A Cuban-American whose parents fled Castro’s Havana with him still in the womb, Walter Salas-Humara was raised bilingual just across the Florida Straits in Fort Lauderdale. College at University of Florida in Gainesville and a residency with the Vulgar Boatmen left him with a lifelong habit of Mudcrutch/Tom Petty-style crunchy guitar riffs. Chasing the punk prairie fire to New York just in time to sift through the ashes, he formed The Silos in 1985 with guitarist Bob Rupe and violinist Mary Rowell, plugging the main cable of American rock idiom into the jerry-rigged soundboard of Velvets-era feral experimentalism. The unlikely result, as evidenced by About Her Steps (1986), the seminal Cuba (1987) and their RCA debut The Silos (i.e., The One with the Bird on the Cover, 1990) was a loose-limbed conceptual country-rock that in turn influenced (if not outright inspired) the alt-country No Depression movement just around the corner. The band was voted Best New American Band in Rolling Stone Magazine’s Critics’ Poll of 1987 and appeared on Late Night with David Letterman in 1990.
With this apocalyptic agrarianism safely encoded in his band’s name, Salas-Humara moved on once that lineup had run its course — taking with him not the country revisionism that by now could have sustained him in an endless holding pattern, but rather the Lower East Side’s fervid avant-gardism, that high-test mixture of aggression and dissonance the neighborhood wears like a jailhouse tattoo. He forged connections in Austin, another lost outpost tailor-made for his particular set of influences, where he formed the poor man’s supergroup the Setters with songwriters Michael Hall of the Wild Seeds and Alejandro Escovedo of the True Believers. Moving to Los Angeles, he recorded and toured with Tom Freund, Manny Verzosa, Jon Dee Graham, Gary Sunshine and Darren Hess. Those middle records – Hasta la Victoria! (1992), Susan Across the Ocean (1994), Heater (and its remixed mutant twin Cooler) (1998) validated the early acclaim and expanded Salas-Humara’s reputation as one of the finest songwriters working in the American vernacular. In 1998, Salas-Humara moved back to New York and formed Silos 3.0, with Konrad Meissner on drums and Drew Glackin on bass and guitar.
Throughout the new millennium, the Silos have continued to release an admirable body of work. Laser Beam Next Door (2001) and Come on Like the Fast Lane (2007) are fierce power trio albums that burst with the crackling intensity of proto-punk legends the Velvet Underground and Television. When the Telephone Rings (2004) and
Florizona (2011) are intricately crafted productions, densely layered with glittering detail. With the passing of Drew Glackin in 2008, and the addition of Rod Hohl (bass and guitars), Bruce Martin (keyboards) and Jason Victor (guitar), the band has entered a new phase. Walter Salas-Humara and Silos present and past have marshaled the best of America — our wide tradition, focused innovation and unfettered optimism. Embrace them as a national treasure.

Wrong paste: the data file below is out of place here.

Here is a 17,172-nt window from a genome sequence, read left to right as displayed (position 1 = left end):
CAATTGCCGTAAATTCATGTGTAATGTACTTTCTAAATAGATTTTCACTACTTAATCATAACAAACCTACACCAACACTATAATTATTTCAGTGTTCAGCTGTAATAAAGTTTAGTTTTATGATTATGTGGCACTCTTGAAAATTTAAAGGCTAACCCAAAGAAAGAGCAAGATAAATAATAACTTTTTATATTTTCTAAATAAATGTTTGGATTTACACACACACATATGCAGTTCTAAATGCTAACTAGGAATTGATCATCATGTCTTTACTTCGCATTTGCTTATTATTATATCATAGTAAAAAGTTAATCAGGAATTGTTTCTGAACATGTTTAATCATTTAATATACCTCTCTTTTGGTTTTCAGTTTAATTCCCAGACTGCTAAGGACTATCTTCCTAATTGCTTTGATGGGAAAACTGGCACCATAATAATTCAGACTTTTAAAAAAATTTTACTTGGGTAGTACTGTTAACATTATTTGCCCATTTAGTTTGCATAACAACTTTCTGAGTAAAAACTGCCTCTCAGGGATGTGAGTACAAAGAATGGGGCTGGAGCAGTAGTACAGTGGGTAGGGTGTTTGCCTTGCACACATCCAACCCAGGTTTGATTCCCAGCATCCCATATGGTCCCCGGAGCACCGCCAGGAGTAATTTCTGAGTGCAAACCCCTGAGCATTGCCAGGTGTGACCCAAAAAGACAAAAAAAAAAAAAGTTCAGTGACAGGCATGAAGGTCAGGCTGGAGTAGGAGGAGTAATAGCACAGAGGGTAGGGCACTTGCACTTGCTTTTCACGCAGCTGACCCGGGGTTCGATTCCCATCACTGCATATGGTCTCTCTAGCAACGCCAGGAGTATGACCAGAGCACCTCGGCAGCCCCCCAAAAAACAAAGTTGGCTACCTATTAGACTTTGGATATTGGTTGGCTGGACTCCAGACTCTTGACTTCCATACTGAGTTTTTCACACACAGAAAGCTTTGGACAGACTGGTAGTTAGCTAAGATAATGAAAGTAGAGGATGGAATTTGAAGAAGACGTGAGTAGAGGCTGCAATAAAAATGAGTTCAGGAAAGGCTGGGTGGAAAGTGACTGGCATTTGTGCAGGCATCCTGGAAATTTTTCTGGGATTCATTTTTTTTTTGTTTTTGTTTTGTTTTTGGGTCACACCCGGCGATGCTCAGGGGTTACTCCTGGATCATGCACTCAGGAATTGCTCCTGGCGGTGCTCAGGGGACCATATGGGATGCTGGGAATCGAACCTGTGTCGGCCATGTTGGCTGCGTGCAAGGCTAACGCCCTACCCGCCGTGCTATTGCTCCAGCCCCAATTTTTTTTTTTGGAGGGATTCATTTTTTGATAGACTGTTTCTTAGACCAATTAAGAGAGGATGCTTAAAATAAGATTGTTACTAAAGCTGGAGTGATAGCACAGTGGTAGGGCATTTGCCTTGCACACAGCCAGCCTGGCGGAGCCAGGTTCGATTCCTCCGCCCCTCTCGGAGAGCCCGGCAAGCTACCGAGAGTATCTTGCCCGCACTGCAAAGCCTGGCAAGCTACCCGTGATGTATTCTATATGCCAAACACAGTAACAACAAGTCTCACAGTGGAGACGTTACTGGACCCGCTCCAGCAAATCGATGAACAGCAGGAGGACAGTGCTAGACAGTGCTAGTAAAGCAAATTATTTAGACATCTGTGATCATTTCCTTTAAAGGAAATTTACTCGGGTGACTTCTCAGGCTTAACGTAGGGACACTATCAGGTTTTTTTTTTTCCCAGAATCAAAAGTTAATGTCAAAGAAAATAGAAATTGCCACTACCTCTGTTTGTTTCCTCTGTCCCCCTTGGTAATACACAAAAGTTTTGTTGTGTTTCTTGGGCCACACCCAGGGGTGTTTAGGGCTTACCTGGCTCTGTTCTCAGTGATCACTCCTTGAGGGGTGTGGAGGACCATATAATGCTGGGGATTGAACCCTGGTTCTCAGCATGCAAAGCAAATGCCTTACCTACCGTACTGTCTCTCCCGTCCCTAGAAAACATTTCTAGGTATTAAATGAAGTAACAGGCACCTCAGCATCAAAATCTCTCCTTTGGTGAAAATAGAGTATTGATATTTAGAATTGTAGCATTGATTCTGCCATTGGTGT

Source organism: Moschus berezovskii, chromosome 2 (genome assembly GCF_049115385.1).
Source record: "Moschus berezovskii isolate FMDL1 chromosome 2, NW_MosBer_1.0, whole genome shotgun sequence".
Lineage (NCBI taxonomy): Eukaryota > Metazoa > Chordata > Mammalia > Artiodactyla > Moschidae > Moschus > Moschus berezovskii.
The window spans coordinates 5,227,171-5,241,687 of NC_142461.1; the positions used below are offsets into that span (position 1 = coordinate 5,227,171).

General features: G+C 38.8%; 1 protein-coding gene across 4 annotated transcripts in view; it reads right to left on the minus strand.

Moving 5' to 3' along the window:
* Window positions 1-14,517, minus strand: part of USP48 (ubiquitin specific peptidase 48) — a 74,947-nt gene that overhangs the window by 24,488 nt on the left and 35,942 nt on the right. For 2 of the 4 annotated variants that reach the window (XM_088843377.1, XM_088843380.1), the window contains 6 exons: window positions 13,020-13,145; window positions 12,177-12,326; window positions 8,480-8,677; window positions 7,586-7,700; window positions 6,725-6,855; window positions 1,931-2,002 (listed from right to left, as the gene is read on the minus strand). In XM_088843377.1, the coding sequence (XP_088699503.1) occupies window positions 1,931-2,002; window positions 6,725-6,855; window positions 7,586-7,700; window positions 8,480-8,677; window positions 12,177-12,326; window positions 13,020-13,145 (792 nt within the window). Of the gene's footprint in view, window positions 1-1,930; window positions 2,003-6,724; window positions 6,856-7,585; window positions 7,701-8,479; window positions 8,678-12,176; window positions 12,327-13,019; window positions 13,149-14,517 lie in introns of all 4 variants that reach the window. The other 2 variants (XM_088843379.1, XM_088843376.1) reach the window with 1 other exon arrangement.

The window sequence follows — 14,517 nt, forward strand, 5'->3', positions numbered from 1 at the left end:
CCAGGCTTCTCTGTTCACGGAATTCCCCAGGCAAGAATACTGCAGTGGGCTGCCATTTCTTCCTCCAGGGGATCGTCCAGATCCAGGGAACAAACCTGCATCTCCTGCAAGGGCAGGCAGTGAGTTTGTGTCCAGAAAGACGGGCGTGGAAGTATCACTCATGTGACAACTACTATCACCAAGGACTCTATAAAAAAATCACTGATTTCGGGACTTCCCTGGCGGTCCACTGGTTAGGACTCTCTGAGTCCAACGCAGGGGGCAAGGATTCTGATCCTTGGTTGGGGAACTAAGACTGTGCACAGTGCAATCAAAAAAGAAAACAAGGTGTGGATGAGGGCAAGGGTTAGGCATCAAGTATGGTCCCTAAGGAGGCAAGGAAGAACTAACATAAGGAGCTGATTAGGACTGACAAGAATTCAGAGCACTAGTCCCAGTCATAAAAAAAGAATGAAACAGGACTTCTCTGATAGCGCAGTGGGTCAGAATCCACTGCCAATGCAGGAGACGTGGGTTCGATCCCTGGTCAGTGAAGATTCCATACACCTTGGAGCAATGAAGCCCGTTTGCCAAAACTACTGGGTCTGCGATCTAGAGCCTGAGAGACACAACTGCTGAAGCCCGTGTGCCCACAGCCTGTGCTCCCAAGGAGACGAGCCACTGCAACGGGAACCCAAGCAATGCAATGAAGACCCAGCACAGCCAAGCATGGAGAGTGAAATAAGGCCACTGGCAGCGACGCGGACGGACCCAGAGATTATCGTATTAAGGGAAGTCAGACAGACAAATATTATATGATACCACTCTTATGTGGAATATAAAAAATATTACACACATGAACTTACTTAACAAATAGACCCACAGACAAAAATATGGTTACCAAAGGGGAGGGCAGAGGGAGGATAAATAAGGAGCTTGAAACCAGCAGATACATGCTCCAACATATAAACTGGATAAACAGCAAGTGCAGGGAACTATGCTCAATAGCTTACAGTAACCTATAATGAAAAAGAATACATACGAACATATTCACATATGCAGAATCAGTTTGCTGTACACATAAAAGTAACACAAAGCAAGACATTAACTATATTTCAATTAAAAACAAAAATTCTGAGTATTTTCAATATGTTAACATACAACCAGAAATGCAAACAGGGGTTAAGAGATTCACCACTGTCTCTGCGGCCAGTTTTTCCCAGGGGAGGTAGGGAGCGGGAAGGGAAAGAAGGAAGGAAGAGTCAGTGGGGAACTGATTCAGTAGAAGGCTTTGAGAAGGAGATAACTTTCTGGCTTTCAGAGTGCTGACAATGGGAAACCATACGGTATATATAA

2014 brought the release of a new Walter Salas-Humara solo album, Curve and Shake. Rolling Stone editor Anthony DeCurtis describes the album – “That sense of being untethered from certainties, of floating, permeates Curve and Shake. The feeling is gentle, not quite scary, but with an element of unease. Letting go of expectations combines aspects of sadness, freedom and even wonder. Like so many great singers, Walter communicates as much by what he doesn’t say as by what he does. His raspy tone provides a rich counterpoint to the genial surrealism, the offhand magical realism, of so many of his lyrics. His words are presented as if they’re describing straightforward events, but they speak a rich, associative poetry that evokes emotions more so than facts. His guitar playing is similarly adaptable – raw and stinging one moment, dreamy and droning the next.
2016 brought the release of 2 albums. Work: Part One, an acoustic rendering of Walter’s best songs written in the 80s, is the first in a series of acoustic albums defining Walter as a singer/songwriter. It is produced by guitarist extraordinaire Richard Brotherton and includes familiar Silos Mary Rowell on violin and Amy Allison on supporting voice. Explodes and Disappears is an album of new songs, the follow up to Curve and Shake. Walter sings witty songs about modern life, rocks a sweet Spanish melody on guitar, swings a sexy jazz number, and then reaches deep for a soulful expression of values in a troubled world. He tops it all with a funky number chronicling 3 American misfits searching for peace of mind and headed for disaster on the shores of Mexico — all skillfully blended into a seamless flow.
2017 has seen the release of Work: Part Two, the continuation of the acoustic series produced by Rich Brotherton. Walter is currently working on an electric album of songs in both Spanish and English to be released in the Spring of 2018. He is already singing many of these songs on tour.
Walter Salas-Humara has shared the stage with the following greats: Wilco, Lucinda Williams, Matthew Sweet, American Music Club, Chris Whitley, Hootie and The Blowfish, Violent Femmes, The Jayhawks, Yo La Tengo, Certain General, The Reivers, The True Believers, The Wild Seeds, Victoria Williams, Willard Grant Conspiracy, Mark Ribot, Ryan Adams, Jon Dee Graham, Alejandro Escovedo, Let’s Active, Young Fresh Fellows, Miracle Legion, Living Color, Souled American, The Minus 5, Steve Wynn and the Miracle 3, Jon Langford, The Waco Brothers, Chuck Prophet, Jerry Joseph, Caitlin Cary, Anders Parker, Tom Freund, Centro-Matic, Spottiswoode and his Enemies, Lynyrd Skynyrd, …to name a few.